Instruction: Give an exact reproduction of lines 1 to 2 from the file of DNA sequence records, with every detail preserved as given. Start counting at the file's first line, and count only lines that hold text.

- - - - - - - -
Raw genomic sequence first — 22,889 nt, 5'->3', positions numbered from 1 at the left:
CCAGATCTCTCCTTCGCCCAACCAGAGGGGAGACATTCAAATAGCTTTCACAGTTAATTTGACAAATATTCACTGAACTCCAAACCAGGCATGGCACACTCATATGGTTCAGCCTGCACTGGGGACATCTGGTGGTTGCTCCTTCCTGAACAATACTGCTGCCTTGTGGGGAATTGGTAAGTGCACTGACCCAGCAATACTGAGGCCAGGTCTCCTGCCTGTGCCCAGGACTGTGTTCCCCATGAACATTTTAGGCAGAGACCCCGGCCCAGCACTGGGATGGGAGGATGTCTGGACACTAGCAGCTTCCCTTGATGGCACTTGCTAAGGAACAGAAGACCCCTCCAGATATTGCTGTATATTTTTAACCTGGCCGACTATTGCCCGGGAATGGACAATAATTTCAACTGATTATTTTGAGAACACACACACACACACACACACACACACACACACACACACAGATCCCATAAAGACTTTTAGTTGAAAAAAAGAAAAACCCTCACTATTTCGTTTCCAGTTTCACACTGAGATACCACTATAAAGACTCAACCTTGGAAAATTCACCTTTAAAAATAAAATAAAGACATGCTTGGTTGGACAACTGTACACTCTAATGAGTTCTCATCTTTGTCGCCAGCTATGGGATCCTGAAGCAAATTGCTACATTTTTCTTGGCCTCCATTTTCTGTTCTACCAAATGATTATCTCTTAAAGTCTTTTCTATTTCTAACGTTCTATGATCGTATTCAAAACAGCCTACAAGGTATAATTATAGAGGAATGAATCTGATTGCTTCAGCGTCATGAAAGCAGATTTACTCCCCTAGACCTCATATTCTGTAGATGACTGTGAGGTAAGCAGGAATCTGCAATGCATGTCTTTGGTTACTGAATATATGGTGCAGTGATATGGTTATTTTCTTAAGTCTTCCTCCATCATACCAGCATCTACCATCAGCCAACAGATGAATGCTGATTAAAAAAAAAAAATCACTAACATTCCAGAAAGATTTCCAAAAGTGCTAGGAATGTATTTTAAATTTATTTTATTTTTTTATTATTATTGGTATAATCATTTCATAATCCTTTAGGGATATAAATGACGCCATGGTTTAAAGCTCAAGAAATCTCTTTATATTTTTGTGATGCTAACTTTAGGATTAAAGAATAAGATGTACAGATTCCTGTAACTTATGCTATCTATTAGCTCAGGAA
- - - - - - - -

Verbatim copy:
Raw genomic sequence first — 22,889 nt, 5'->3', positions numbered from 1 at the left:
CCAGATCTCTCCTTCGCCCAACCAGAGGGGAGACATTCAAATAGCTTTCACAGTTAATTTGACAAATATTCACTGAACTCCAAACCAGGCATGGCACACTCATATGGTTCAGCCTGCACTGGGGACATCTGGTGGTTGCTCCTTCCTGAACAATACTGCTGCCTTGTGGGGAATTGGTAAGTGCACTGACCCAGCAATACTGAGGCCAGGTCTCCTGCCTGTGCCCAGGACTGTGTTCCCCATGAACATTTTAGGCAGAGACCCCGGCCCAGCACTGGGATGGGAGGATGTCTGGACACTAGCAGCTTCCCTTGATGGCACTTGCTAAGGAACAGAAGACCCCTCCAGATATTGCTGTATATTTTTAACCTGGCCGACTATTGCCCGGGAATGGACAATAATTTCAACTGATTATTTTGAGAACACACACACACACACACACACACACACACACACACACACAGATCCCATAAAGACTTTTAGTTGAAAAAAAGAAAAACCCTCACTATTTCGTTTCCAGTTTCACACTGAGATACCACTATAAAGACTCAACCTTGGAAAATTCACCTTTAAAAATAAAATAAAGACATGCTTGGTTGGACAACTGTACACTCTAATGAGTTCTCATCTTTGTCGCCAGCTATGGGATCCTGAAGCAAATTGCTACATTTTTCTTGGCCTCCATTTTCTGTTCTACCAAATGATTATCTCTTAAAGTCTTTTCTATTTCTAACGTTCTATGATCGTATTCAAAACAGCCTACAAGGTATAATTATAGAGGAATGAATCTGATTGCTTCAGCGTCATGAAAGCAGATTTACTCCCCTAGACCTCATATTCTGTAGATGACTGTGAGGTAAGCAGGAATCTGCAATGCATGTCTTTGGTTACTGAATATATGGTGCAGTGATATGGTTATTTTCTTAAGTCTTCCTCCATCATACCAGCATCTACCATCAGCCAACAGATGAATGCTGATTAAAAAAAAAAAATCACTAACATTCCAGAAAGATTTCCAAAAGTGCTAGGAATGTATTTTAAATTTATTTTATTTTTTTATTATTATTGGTATAATCATTTCATAATCCTTTAGGGATATAAATGACGCCATGGTTTAAAGCTCAAGAAATCTCTTTATATTTTTGTGATGCTAACTTTAGGATTAAAGAATAAGATGTACAGATTCCTGTAACTTATGCTATCTATTAGCTCAGGAA